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Commission helps move 13 billion pounds of spuds

By: Sean Ellis
Published in Blog on  November 30, 2018

By Sean Ellis

Idaho Farm Bureau Federation

FORT HALL – On average, 412 pounds of Idaho potatoes are sold every second of every day of the year. 

“It is a very impressive number,” Idaho Potato Commission CEO Frank Muir told several hundred potato growers and industry members Nov. 14 during the IPC’s annual Big Idaho Potato Harvest Meeting. 

“There are not too many produce organizations that can claim 412 pounds of their (commodity) are sold every second,” he said.

Idaho potato farmers grow about 13 billion pounds of spuds every year and selling that many potatoes doesn’t happen by accident. Muir pointed to the commission’s many promotional, foodservice, retail and other programs as playing an instrumental role in helping achieve that feat.

The commission has an annual budget of about $15 million, which is financed by an assessment paid by the state’s potato industry.

A big chunk of that budget, about 35 percent, is used to promote and market Idaho potatoes.

About 13 percent of the budget is used for retail programs, 11 percent for foodservice programs, 10 percent goes toward research and education, 4 percent goes toward international marketing programs and 25 percent is for personnel and brick and mortar costs.

IPC Chairman Randy Hardy, a spud farmer from Oakley, told harvest meeting attendees that the commission’s many advertising and promotional activities are necessary to keep Idaho potatoes at the forefront of consumers’ minds.

He said Idaho potatoes enjoy a brand preference rating of above 90 percent, which means 90 percent of consumers prefer Idaho spuds over any other type. That’s an extremely high brand preference rating compared to other ag commodities, he said.

“We need to continually put the Idaho name out in front of people and then back it up with a quality product and that’s what (the commission’s) purpose is,” Hardy said. “I think these promotions we are involved in are essential in keeping our place at No. 1.”

As a result of the commission’s brand marketing and promotional efforts, Idaho potatoes have become part of American culture, Muir said, and he presented several examples. 

In 2018, Idaho potatoes were the answer to questions on several national TV game shows, including Jeopardy, and the annual Idaho New Year’s Eve potato drop in downtown Boise receives extensive national and international coverage.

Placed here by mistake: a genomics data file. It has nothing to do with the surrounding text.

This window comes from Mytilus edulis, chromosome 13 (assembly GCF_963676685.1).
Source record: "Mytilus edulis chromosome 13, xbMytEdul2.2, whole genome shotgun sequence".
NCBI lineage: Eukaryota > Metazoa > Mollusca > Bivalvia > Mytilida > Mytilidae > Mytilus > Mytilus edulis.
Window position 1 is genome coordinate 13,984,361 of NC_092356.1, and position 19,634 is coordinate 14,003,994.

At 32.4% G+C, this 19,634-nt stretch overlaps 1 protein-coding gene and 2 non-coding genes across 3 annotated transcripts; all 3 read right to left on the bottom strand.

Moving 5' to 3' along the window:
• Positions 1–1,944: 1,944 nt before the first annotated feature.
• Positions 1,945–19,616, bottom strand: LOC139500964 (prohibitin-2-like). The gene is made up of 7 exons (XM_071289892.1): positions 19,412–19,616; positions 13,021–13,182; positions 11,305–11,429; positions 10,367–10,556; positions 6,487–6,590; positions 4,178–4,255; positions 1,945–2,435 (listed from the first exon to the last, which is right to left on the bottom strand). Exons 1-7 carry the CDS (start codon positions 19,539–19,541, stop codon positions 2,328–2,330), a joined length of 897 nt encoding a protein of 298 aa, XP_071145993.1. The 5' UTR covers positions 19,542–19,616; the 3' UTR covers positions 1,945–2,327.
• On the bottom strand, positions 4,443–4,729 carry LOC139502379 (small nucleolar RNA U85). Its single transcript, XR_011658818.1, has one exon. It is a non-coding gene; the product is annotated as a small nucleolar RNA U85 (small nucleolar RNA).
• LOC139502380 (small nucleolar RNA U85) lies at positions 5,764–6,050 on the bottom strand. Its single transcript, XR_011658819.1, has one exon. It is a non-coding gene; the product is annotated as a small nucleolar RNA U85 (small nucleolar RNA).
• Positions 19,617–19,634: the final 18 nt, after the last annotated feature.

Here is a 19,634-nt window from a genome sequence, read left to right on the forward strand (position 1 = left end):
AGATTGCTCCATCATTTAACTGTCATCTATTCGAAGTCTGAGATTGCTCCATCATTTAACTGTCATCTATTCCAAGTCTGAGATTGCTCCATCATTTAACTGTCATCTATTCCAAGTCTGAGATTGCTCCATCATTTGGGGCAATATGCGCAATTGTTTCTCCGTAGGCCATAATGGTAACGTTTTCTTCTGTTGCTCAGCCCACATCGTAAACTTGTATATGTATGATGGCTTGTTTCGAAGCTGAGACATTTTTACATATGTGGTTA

Idaho potatoes were featured on many TV shows, including the Travel Channel, Man vs. Food and even the Late Show with Stephen Colbert.

In addition, the Blackfoot Potato Museum is the No. 1 tourist destination in Idaho, and two million viewers a year are basically treated to a three-hour Idaho potato informercial during the annual Famous Idaho Potato Bowl, which is sponsored by the commission and broadcast on ESPN.

The IPC’s website now attracts more than one million visits per year.

“That gives you a little bit of a glimpse of the things we did this last year with Idaho potatoes,” Muir said.

In addition, the Big Idaho Potato Truck tour continues to garner near-constant local and national media coverage, he said. 

American Idol this year asked the commission for permission to include the giant potato in its TV show.

“You know you are part of American pop culture when American Idol calls you and asks you to be part of their show,” Muir said. 

He said Idaho potatoes have come a long way since 2003, when the national low-carb diet fad was in full swing and many of the diets restricted potato consumption.

Idaho potatoes’ brand image had become generic and was declining and Idaho was losing market share to other states, Muir said. 

Idaho’s then-governor opted to place the peregrine falcon rather than a potato on the Idaho state quarter and a bill was introduced in the legislature to eliminate the words, “Famous Idaho Potatoes,” from the state’s license plates. It was defeated.

Total farm-gate revenue for potatoes in the state was $536 million in 2003, down 20 percent from the prior year, and the five-year average for farm-gate revenue for spuds in Idaho was $642 million, down from the prior five-year average, Muir said. 

“The trend was not going in a good direction,” he said.

Since that time, the IPC has pushed back directly against the low-carb diets’ restriction on potato consumption and began advertising nationally for the first time, Muir said.

As part of its fight-back campaign, the IPC hired fitness guru Denise Austin, who promoted the nutritional benefit of Idaho potatoes for 10 years, and Idaho potatoes has gained the American Heart Association’s healthy heart checkmark.

In 2017, farm-gate revenue for potatoes in Idaho was $975 million, up 1 percent from 2016, and the five-year average was $966 million, up 4 percent from the previous five-year average. 

This year on his national TV show, Dr. Oz, addressing some low-carb diets’ restrictions on eating spuds, said, “I want you all eating potatoes again. You can enjoy potatoes and lose weight.”

Looking at the 2018 Idaho potato crop, Muir said demand is strong and 4 percent ahead of last year’s pace. 

Quality was outstanding this year and world supply has been reduced due to drought and other factors while overall global demand for frozen and dehydrated potato products continues to grow, he said. 

“Market conditions couldn’t be any stronger for Idaho right now for growers to get the best returns they’ve had in many, many years,” he said. 

During the meeting, Potatoes USA CEO Blair Richardson said overall demand for potatoes is increasing in the United States and globally. 

A recent U.S. consumer survey found that potatoes was the No. 1 food people had eaten in the past 24 hours, he said. 

“We think the future for potatoes is really strong right now,” Richardson said. 

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